6. Energy: Oil price drops this year due to increases in non-U.S. oil production have negatively impacted large and small U.S. producers. Workforce reductions, and the associated decrease in residents’ buying power — while primarily occurring among workers in oil exploration and production – impacts the greater community, from retail to housing to professional services. Last year’s “boom towns” are now the opposite; the length of this duration is unclear. As a result, alternative energy forms are becoming more attractive. Investors are rethinking their energy investment plans, but the high demand for energy in Japan may change the dynamics.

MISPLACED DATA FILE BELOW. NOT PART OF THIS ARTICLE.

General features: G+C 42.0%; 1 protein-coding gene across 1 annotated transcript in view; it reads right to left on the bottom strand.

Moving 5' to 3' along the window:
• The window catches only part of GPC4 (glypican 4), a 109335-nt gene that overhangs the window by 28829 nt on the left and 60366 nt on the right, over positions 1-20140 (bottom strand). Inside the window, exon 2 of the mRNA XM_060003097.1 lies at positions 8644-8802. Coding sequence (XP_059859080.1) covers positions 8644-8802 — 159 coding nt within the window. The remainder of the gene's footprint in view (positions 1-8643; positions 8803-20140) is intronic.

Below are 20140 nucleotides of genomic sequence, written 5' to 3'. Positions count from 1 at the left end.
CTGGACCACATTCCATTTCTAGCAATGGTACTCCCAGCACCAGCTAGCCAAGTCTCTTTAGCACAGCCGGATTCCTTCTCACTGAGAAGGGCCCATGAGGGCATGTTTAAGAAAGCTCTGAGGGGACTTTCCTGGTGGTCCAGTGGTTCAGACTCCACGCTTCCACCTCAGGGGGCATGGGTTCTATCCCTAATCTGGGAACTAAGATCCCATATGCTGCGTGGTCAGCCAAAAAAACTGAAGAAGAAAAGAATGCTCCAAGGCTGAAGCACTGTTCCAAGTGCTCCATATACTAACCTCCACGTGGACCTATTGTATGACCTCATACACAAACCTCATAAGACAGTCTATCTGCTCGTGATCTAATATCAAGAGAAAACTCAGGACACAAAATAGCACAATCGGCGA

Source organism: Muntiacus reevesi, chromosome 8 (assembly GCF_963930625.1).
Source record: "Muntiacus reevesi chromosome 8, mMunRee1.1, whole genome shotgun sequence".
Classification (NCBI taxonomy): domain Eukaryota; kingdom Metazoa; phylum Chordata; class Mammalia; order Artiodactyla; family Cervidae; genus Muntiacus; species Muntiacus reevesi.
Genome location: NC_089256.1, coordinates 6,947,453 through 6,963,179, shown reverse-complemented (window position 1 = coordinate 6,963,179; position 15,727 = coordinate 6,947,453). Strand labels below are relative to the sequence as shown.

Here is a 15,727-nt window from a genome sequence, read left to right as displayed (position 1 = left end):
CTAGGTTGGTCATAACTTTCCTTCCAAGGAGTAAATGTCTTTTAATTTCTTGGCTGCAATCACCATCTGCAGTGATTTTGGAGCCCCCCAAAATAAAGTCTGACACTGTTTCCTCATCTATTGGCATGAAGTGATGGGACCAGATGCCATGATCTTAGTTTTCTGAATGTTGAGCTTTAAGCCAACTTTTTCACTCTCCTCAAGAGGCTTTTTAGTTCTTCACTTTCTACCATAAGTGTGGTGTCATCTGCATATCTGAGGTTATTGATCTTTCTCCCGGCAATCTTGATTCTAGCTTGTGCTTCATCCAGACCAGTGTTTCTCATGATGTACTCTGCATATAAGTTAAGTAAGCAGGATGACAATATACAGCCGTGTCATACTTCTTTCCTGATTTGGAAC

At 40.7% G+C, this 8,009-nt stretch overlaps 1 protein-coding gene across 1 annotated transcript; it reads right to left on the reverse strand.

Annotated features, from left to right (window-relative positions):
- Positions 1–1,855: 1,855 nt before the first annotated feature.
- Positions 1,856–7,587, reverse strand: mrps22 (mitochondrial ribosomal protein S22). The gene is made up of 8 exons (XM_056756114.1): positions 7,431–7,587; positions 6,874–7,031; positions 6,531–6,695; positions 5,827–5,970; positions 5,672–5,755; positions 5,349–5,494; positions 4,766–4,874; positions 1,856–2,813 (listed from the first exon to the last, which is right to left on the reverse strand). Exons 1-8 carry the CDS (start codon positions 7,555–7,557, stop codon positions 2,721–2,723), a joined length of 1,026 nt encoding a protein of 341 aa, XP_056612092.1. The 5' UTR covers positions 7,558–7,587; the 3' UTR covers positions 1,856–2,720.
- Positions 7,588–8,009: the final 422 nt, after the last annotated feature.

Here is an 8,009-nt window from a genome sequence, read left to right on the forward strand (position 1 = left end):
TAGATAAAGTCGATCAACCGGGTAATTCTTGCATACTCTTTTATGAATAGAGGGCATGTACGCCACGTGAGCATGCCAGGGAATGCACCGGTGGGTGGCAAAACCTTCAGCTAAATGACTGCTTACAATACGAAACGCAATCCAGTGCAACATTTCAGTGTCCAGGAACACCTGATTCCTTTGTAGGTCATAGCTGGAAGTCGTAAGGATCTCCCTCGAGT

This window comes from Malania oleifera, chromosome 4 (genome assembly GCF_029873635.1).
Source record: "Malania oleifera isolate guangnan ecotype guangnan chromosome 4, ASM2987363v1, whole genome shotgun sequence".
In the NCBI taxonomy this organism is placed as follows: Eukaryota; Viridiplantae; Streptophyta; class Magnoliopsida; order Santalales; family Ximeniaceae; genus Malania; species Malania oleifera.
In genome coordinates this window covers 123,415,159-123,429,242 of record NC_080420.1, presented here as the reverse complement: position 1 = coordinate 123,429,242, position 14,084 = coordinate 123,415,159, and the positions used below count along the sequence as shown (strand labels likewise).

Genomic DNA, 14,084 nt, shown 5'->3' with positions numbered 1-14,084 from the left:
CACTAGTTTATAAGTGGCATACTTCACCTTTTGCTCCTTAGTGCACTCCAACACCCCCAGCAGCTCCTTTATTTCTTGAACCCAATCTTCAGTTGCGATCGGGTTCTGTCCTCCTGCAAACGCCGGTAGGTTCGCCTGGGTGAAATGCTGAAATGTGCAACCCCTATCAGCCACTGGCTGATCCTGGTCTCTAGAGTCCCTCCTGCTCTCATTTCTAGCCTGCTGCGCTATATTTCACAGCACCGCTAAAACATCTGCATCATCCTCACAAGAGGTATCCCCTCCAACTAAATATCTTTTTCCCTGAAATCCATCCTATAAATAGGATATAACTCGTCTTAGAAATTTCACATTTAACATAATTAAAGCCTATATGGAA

7. The Gap Between Rich and Poor: because income inequality is widening worldwide, this issue deserves a close look relative to real estate. On the commercial side, it drives new opportunities to serve diverse markets with discounted retail offerings, while at the same time, contributing to a rise in luxury retailers. There are also development opportunities in high-density multi-family and affordable housing, and in “placemaking”– which can transform a vacant lot or an undesirable neighborhood into an appealing urban “destination” to serve diverse populations. Yet the gap has arguably impacted purchasing power, diminishing housing choices and home ownership — and contributing to the delay in new household formation among Millennials and certain immigrant groups. The shift from home ownership to renting, and a decline in local small business ownership, contributes to fewer jobs and a lack of investment in communities, increasing the potential for the social unrest, we are seeing in cities and towns throughout the world.